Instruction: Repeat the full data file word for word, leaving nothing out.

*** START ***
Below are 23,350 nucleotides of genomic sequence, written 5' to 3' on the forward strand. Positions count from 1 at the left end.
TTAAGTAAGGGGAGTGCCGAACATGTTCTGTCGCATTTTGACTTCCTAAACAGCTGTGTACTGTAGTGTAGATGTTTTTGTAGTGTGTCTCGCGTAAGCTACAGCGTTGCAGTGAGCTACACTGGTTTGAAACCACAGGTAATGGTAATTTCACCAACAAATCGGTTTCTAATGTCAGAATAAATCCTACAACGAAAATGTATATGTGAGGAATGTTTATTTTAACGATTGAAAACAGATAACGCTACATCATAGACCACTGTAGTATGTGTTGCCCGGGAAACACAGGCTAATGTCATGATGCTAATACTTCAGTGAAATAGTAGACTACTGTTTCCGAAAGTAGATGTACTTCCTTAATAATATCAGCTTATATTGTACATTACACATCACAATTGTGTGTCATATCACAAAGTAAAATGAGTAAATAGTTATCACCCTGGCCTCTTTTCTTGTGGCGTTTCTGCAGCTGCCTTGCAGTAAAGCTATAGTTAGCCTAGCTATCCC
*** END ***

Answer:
Below are 23,350 nucleotides of genomic sequence, written 5' to 3' on the forward strand. Positions count from 1 at the left end.
TTAAGTAAGGGGAGTGCCGAACATGTTCTGTCGCATTTTGACTTCCTAAACAGCTGTGTACTGTAGTGTAGATGTTTTTGTAGTGTGTCTCGCGTAAGCTACAGCGTTGCAGTGAGCTACACTGGTTTGAAACCACAGGTAATGGTAATTTCACCAACAAATCGGTTTCTAATGTCAGAATAAATCCTACAACGAAAATGTATATGTGAGGAATGTTTATTTTAACGATTGAAAACAGATAACGCTACATCATAGACCACTGTAGTATGTGTTGCCCGGGAAACACAGGCTAATGTCATGATGCTAATACTTCAGTGAAATAGTAGACTACTGTTTCCGAAAGTAGATGTACTTCCTTAATAATATCAGCTTATATTGTACATTACACATCACAATTGTGTGTCATATCACAAAGTAAAATGAGTAAATAGTTATCACCCTGGCCTCTTTTCTTGTGGCGTTTCTGCAGCTGCCTTGCAGTAAAGCTATAGTTAGCCTAGCTATCCC